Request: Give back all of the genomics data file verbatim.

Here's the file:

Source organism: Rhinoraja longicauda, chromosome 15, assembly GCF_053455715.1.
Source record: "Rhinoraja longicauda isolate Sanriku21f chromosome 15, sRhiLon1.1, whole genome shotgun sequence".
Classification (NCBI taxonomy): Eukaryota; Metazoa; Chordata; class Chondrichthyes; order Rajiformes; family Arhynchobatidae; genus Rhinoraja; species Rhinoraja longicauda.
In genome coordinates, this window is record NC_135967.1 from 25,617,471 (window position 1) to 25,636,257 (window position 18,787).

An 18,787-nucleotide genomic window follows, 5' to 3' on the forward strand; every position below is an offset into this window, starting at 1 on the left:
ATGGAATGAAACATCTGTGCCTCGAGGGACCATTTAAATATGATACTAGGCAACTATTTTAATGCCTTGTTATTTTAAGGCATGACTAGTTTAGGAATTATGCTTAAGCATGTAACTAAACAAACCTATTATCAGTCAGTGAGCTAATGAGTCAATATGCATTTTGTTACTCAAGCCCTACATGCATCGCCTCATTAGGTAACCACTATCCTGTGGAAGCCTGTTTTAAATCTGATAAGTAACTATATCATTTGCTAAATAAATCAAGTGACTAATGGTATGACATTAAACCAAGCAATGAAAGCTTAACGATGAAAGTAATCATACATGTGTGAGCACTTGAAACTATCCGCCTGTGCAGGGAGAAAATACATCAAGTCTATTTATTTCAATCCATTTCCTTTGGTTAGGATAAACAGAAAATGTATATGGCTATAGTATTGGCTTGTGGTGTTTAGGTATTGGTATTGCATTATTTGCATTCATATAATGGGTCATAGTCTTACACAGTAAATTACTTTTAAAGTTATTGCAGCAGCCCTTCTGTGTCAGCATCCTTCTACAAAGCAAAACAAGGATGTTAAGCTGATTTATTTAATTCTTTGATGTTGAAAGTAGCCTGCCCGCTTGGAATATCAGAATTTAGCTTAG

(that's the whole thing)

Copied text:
Source organism: Rhinoraja longicauda, chromosome 15, assembly GCF_053455715.1.
Source record: "Rhinoraja longicauda isolate Sanriku21f chromosome 15, sRhiLon1.1, whole genome shotgun sequence".
Classification (NCBI taxonomy): Eukaryota; Metazoa; Chordata; class Chondrichthyes; order Rajiformes; family Arhynchobatidae; genus Rhinoraja; species Rhinoraja longicauda.
In genome coordinates, this window is record NC_135967.1 from 25,617,471 (window position 1) to 25,636,257 (window position 18,787).

An 18,787-nucleotide genomic window follows, 5' to 3' on the forward strand; every position below is an offset into this window, starting at 1 on the left:
ATGGAATGAAACATCTGTGCCTCGAGGGACCATTTAAATATGATACTAGGCAACTATTTTAATGCCTTGTTATTTTAAGGCATGACTAGTTTAGGAATTATGCTTAAGCATGTAACTAAACAAACCTATTATCAGTCAGTGAGCTAATGAGTCAATATGCATTTTGTTACTCAAGCCCTACATGCATCGCCTCATTAGGTAACCACTATCCTGTGGAAGCCTGTTTTAAATCTGATAAGTAACTATATCATTTGCTAAATAAATCAAGTGACTAATGGTATGACATTAAACCAAGCAATGAAAGCTTAACGATGAAAGTAATCATACATGTGTGAGCACTTGAAACTATCCGCCTGTGCAGGGAGAAAATACATCAAGTCTATTTATTTCAATCCATTTCCTTTGGTTAGGATAAACAGAAAATGTATATGGCTATAGTATTGGCTTGTGGTGTTTAGGTATTGGTATTGCATTATTTGCATTCATATAATGGGTCATAGTCTTACACAGTAAATTACTTTTAAAGTTATTGCAGCAGCCCTTCTGTGTCAGCATCCTTCTACAAAGCAAAACAAGGATGTTAAGCTGATTTATTTAATTCTTTGATGTTGAAAGTAGCCTGCCCGCTTGGAATATCAGAATTTAGCTTAG